I am writing this post to document some notes about my experience while developing a virtual database on JBoss Data Virtualization 6. This post is a collection of notes that expand on my experience documented in this post. These are some things broken apart into sections that I thought were noteworthy.
- Dell T7400
- JBoss Data Virtualization 6 Beta (Teiid Engine 8.4.1)
- 16G of RAM allocated to heap
- JBoss Developer Studio 7 with Teiid Designer tools<
- General notes on Data Virtualization server caching are here
- Flat files are pretty slow and should typically be cached to work with. You can do this by making the view a materialized view. In the view table editor settings, set Materialized to True, leave the Materialized Table setting blank. Also add a cache TTL to the view’s transformation SQL. An example of this is to add the following line to the top of your SQL transformation “/*+ cache(ttl:3600000) /”. Doing this increased the performance of a ‘select count() from $FILE_SRC’ query from 950 seconds to just 0.09 seconds after caching.
- Applying the same technique to the complete joined view, we go from 400 seconds to less than 1 second.
- According to the doc here, Teiid only supports two options for refreshing.
- Query driven refresh, which does not block requests.
- Manual refresh, which does block requests.
- You can use the web UI for this, or you can call a function that will case a refresh. Calling the function to refresh can be scheduled.
- External vs. Internal Caching from here:
- Reasons to use External caching instead of Internal:
- The cached data needs to be fully durable. Internal materialization does not survive a cluster restart.
- Full control is needed of loading and refresh. Internal materialization does offer several system supported methods for refreshing, but does not give full access to the materialized table.
- Control is needed over the materialized table definition. Internal materialization does support Secondary Indexes, but they cannot be directly controlled. Constraints or other database features cannot be added to internal materialization tables.
- The data volume is large. Internal materialization (and temp tables in general) have memory overhead for each page. A rough guideline is that there can be 100 million rows in all materialized tables across all VDBs for every gigabyte of heap.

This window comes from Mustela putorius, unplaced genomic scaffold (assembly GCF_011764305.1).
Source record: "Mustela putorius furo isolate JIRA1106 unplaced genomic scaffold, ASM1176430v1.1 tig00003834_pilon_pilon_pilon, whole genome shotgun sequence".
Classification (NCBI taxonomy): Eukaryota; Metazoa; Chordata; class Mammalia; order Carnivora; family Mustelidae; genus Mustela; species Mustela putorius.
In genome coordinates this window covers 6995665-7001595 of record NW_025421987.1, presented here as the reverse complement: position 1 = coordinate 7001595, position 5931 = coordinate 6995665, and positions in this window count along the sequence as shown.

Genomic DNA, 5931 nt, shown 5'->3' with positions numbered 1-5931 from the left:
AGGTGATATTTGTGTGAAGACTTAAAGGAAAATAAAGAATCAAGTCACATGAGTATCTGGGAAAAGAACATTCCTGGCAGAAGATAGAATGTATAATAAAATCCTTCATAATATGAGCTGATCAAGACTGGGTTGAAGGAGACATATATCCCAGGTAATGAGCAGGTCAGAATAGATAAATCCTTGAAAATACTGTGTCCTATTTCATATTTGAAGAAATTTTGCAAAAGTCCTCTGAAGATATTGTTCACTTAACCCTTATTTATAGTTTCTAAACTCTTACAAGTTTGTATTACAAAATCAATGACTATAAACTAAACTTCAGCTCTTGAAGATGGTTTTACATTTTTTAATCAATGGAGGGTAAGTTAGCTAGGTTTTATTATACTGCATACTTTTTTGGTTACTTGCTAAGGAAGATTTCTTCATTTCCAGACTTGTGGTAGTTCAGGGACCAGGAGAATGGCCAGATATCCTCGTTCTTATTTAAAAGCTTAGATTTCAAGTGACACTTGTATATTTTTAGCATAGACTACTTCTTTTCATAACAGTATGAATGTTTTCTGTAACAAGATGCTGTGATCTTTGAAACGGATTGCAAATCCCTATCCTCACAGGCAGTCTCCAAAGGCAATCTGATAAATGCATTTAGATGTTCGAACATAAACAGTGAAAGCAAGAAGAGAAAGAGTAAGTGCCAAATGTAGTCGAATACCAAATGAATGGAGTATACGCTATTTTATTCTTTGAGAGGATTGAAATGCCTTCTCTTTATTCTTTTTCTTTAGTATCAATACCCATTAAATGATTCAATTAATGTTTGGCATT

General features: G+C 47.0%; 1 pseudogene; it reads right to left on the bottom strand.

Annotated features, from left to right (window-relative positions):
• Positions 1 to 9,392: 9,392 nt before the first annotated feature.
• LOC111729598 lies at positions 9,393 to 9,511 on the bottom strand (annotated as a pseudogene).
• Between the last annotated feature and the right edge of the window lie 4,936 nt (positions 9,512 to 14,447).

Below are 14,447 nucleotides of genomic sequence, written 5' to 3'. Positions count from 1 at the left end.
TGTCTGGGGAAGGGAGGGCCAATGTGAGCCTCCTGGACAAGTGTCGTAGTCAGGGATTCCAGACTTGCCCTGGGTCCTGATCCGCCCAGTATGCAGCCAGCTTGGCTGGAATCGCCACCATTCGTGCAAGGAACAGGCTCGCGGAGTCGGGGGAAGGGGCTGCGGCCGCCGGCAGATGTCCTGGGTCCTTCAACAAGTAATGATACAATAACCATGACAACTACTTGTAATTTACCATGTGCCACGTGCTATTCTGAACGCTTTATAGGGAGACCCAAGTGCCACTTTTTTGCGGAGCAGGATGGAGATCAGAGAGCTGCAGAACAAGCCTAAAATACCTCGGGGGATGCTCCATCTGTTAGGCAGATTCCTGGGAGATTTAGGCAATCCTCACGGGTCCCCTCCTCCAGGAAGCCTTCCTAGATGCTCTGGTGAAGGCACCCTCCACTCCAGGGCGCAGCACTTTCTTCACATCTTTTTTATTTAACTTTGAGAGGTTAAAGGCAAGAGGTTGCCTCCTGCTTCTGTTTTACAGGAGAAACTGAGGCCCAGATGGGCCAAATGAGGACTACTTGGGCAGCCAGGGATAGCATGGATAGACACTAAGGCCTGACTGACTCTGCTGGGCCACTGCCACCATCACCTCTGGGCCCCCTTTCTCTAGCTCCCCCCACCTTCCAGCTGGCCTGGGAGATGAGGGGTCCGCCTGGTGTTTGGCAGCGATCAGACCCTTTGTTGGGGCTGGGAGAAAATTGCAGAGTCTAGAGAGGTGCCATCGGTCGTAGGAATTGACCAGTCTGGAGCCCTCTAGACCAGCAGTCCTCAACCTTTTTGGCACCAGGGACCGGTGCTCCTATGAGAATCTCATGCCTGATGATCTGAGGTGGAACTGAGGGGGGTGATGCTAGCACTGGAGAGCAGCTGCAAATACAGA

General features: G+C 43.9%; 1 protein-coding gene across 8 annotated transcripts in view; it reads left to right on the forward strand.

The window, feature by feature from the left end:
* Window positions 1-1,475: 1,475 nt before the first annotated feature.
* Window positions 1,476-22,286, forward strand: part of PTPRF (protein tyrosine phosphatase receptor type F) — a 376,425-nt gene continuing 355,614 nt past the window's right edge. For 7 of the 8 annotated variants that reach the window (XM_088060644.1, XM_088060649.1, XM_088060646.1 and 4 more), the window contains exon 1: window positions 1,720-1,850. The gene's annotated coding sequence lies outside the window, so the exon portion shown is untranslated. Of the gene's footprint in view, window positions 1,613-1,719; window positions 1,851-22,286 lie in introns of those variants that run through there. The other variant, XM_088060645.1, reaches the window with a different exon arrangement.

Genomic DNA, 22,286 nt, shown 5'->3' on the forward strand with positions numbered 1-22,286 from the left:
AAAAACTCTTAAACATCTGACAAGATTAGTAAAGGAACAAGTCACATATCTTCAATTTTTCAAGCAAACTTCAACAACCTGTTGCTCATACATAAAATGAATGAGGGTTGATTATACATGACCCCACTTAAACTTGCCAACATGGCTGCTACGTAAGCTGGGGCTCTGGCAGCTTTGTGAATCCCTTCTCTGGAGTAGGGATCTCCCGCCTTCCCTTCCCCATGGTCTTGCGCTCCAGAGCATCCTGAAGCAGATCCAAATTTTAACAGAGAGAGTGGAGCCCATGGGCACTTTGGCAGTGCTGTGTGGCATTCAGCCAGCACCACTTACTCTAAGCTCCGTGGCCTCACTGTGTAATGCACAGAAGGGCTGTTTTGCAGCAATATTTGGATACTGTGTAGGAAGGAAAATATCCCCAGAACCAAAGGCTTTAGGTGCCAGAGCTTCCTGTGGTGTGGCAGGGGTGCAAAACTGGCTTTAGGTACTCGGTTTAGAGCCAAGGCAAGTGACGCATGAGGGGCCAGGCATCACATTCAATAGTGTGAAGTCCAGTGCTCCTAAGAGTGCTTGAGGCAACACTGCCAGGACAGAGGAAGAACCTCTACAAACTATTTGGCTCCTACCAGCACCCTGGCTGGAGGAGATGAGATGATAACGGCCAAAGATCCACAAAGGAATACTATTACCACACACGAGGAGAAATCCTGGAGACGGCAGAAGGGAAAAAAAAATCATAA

- To create a data source on top of Excel is not quite as simple as creating a flat file (CSV) or JDBC source. The steps to create an Excel source (which I haven’t tested yet) are located here: teiid: Expose Excel Data as OData feed using Teiid
- I have so far been unable to get the Salesforce translator working properly. I can create a source that will successfully fetch metadata from SFDC, but when I try and put a view on top of it or anything else I get exceptions from JBoss. Once such exception is pasted below:
Caused by: org.jboss.jca.deployers.common.DeployException: IJ020060: Unable to inject: org.teiid.resource.adapter.salesforce.SalesForceManagedConnectionFactory property: url value: <a href="https://test.salesforce.com/services/Soap/u/29.0">https://test.salesforce.com/services/Soap/u/29.0</a>
- The following steps are taken by Teiid when a query is executed (from here):
- Parsing – validate syntax and convert to internal form
- Resolving – link all identifiers to metadata and functions to the function library
- Validating – validate SQL semantics based on metadata references and type signatures
- Rewriting – rewrite SQL to simplify expressions and criteria
- Logical plan optimization – the rewritten canonical SQL is converted into a logical plan for in-depth optimization. The Teiid optimizer is predominantly rule-based. Based upon the query structure and hints a certain rule set will be applied. These rules may trigger in turn trigger the execution of more rules. Within several rules, Teiid also takes advantage of costing information. The logical plan optimization steps can be seen by using the OPTION DEBUG clause and are described in the query planner section.
- Processing plan conversion – the logic plan is converted into an executable form where the nodes are representative of basic processing operations. The final processing plan is displayed as the query plan.
- The most important consideration for a federated query planner is minimizing data transfer.
- Once a query plan has been obtained you will most commonly be looking for:
- Source pushdown — what parts of the query that got pushed to each source
- Join ordering
- Join algorithm used – merge or nested loop.
- Presence of federated optimizations, such as dependent joins.
- Join criteria type mismatches.
- Looks like this version of Teiid might have a problem with *= outer joins.
Caused by: org.teiid.api.exception.query.QueryParserException: TEIID31100 Parsing error: Encountered "account_view.account.ACCOUNT_ID(+[*])[*]= case_view.cases.ACCOUNT_ID" at line 6, column 88.
Things left To Do
- Build and explore the Excel translator
- Check into Big Data translator
- Learn about the Teiid Optimizer
Other guides for Teiid 8.4 can be located here: Home – Teiid 8.4 – Project Documentation Editor